If you scroll through any mutual fund website, and you will find a lot of data about how a particular fund or scheme of the AMC has outperformed the market. There could be an analysis of how the particular fund has beaten the market index. There could also be a comparison between a particular fund and the other funds in the category to highlight the superiority of a particular fund. There could be an elegant table or chart which outlines how that particular fund could have created wealth for an investor over a period of time. As a smart investor, it is your job to conduct 6 basic tests before deciding on buying a mutual fund.
- Risk of market volatility
- Risk of interest rate increases
- News flow risk; domestic and global
- Risk of overexposure of mutual funds
Risk of market volatility
Equity markets tend to be volatile by definition. When markets crash, its impact gets transmitted to mutual funds also. The extent of damage may be lesser than direct equities but there will be damage nevertheless. When Nifty falls by 10%, your mutual fund NAV will also see erosion, probably to a lesser extent. What happens is that mutual fund managers are in a better position to capitalize on opportunities, cut losses and protect the downside risk! Also when you are in long-term mutual funds, these vagaries of the market tend to even out over a period of time and hence help in building wealth smoothly over a longer period of time.
Risk of interest rate increases
It may not be obvious but a rate increase can negatively impact your holdings in equity and debt funds. Let us understand debt funds first. When interest rates rise, the value of the bond falls. This is more pronounced for liquid government securities which form the principal holding for most debt funds. The case is slightly more complicated in the case of equity funds. Equity values are based on the present value of future earnings. This is a function of the discounting factor which is based on interest rates. When interest rates rise, the present value of equity goes down and that has an impact on mutual fund NAVs. This is another risk that you are exposed to irrespective of whether you are invested in equity funds or debt funds.
News flow risk; domestic and global
This is another risk that has become pronounced in the last few years as markets react rapidly to news flows. A Chinese devaluation led to sharp erosion in the value of equities. Geopolitical risk across the Middle East has spooked equities and bonds across global markets. Expectations of a US rate hike have led to portfolio outflows from emerging markets including India. This is likely to negatively impact both equities and debt with a corresponding impact on their mutual fund NAVs. Apart from these global triggers, there are domestic triggers like CPI numbers, IIP numbers, RBI rate guidance, quarterly results and trade data which have a long-term impact on both equities and debt. As a mutual fund investor you are exposed to all these news flow risks.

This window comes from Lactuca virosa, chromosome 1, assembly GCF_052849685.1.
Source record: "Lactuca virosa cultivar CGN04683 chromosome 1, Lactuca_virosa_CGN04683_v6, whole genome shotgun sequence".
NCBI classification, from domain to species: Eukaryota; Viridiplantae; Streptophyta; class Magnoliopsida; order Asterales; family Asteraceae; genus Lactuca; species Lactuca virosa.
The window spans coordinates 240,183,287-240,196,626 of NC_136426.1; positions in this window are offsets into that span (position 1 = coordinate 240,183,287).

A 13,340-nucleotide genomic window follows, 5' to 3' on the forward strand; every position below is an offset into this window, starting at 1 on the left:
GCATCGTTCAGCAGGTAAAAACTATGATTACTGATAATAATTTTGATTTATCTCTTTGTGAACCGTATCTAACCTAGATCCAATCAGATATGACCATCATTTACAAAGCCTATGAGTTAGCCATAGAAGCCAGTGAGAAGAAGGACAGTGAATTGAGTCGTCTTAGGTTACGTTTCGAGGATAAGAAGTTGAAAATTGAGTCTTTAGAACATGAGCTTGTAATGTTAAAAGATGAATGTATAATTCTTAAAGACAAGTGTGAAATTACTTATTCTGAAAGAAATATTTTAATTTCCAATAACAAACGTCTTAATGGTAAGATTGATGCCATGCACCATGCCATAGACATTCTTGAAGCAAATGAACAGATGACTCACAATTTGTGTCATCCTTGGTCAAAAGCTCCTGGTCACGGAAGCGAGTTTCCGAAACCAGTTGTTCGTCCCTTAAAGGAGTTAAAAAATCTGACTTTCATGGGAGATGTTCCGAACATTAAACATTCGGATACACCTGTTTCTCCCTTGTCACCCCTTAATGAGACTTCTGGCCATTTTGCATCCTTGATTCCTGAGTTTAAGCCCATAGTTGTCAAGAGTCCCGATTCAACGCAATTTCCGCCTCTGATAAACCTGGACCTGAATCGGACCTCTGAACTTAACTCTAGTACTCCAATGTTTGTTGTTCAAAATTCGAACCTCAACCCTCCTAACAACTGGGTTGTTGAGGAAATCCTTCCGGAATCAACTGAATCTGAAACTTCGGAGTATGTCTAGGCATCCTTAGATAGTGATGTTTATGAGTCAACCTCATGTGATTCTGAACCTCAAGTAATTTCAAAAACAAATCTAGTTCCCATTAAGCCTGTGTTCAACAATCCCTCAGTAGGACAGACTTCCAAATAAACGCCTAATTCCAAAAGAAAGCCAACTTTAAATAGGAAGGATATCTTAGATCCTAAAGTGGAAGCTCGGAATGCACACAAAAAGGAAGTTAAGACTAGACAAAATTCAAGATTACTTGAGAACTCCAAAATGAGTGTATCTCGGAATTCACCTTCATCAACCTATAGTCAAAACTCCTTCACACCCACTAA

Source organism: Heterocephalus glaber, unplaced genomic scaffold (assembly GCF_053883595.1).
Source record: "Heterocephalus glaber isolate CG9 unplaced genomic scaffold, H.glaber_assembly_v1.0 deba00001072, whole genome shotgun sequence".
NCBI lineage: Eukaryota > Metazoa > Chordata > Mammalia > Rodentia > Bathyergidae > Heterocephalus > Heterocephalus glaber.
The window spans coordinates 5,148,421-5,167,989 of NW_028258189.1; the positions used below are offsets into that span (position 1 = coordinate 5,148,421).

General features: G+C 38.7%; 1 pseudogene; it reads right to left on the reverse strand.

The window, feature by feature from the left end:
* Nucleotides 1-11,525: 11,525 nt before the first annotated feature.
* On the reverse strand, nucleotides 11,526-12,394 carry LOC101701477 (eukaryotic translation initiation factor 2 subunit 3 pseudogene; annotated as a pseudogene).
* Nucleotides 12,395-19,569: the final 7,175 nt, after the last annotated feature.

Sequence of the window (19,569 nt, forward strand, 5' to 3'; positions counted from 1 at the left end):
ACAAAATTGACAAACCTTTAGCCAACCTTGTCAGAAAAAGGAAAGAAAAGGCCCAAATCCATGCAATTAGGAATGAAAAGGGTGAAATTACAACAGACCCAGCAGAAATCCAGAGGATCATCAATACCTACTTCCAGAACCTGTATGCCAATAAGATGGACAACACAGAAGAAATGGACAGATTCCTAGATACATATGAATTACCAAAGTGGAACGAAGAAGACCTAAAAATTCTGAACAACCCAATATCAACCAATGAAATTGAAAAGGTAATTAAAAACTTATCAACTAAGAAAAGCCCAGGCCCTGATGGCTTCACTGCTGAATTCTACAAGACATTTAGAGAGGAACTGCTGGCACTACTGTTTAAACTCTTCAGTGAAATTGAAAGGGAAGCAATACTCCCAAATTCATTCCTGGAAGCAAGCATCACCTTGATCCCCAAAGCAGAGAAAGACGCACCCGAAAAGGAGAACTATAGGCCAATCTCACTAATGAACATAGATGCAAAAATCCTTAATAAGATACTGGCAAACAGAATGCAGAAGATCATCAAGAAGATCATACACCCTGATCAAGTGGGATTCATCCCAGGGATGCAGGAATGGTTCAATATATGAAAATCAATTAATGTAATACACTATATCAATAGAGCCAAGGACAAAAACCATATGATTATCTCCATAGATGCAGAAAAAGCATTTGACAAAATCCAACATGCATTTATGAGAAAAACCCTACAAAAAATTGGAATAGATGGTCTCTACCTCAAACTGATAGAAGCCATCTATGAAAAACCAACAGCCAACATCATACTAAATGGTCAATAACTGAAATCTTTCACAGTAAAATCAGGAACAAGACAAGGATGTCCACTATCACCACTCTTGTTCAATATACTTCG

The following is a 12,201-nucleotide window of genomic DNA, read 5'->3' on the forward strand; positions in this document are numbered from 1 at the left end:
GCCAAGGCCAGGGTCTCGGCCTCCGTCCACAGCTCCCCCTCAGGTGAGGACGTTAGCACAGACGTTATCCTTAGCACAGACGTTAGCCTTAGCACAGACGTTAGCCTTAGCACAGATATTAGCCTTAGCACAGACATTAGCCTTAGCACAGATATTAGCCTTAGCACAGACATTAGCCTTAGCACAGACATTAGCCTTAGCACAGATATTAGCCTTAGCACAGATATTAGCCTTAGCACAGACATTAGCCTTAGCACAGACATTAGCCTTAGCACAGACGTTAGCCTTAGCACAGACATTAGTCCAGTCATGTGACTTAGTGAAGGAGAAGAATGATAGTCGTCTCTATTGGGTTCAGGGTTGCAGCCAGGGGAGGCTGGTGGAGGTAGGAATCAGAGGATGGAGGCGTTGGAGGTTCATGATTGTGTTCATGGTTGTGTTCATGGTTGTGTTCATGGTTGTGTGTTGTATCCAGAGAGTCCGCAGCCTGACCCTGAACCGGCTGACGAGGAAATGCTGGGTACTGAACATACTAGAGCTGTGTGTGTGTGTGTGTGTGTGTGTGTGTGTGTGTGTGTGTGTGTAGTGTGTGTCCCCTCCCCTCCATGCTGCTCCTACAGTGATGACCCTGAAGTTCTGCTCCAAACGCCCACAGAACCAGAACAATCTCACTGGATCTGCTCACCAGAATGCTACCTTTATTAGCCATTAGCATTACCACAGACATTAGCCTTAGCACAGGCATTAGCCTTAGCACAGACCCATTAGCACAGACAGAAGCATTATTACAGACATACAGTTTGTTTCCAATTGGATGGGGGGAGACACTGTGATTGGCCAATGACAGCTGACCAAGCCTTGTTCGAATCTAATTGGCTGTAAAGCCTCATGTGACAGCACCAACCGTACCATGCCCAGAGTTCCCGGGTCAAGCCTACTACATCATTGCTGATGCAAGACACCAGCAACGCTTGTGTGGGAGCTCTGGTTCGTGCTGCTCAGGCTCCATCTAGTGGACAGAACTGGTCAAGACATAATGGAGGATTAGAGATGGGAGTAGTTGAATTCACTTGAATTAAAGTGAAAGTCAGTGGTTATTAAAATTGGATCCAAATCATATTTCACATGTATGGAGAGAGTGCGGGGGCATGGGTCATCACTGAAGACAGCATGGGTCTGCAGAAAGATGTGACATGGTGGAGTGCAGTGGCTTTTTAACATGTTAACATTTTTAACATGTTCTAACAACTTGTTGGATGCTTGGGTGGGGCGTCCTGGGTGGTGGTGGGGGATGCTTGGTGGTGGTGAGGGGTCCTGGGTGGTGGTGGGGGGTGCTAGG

Additional Read: Common myths about mutual funds
Risk of overexposure of mutual funds
This is a risk that has manifested frequently in the past. We had seen funds that were overexposed to specific sectors in the past and paid the price for that. Recently, we saw the case of the J P Morgan AMC in India which had an inordinately high exposure to the debt of Amtek Auto and faced a major crisis when redemptions came up. Many years back we had the case of UTI’s US-64 which could not honour the return assurance that it had given to its investors as its returns were less than the guarantee given. So how do you, as an investor, protect yourself from this risk of overexposure? Keep a tab on your fund holdings. You get monthly portfolio disclosures which give you a clear picture of what the holdings are. Go through them carefully and highlight any such areas of concern that you find and talk to your financial advisor. That is the best protection that you can have.
The moral of the story is that mutual funds are not entirely risk-free. It is just that risks get managed better. As an investor, you also need to do your homework by evaluating the portfolio of your mutual fund on a regular basis. After all, it is your goal and your money that is at stake!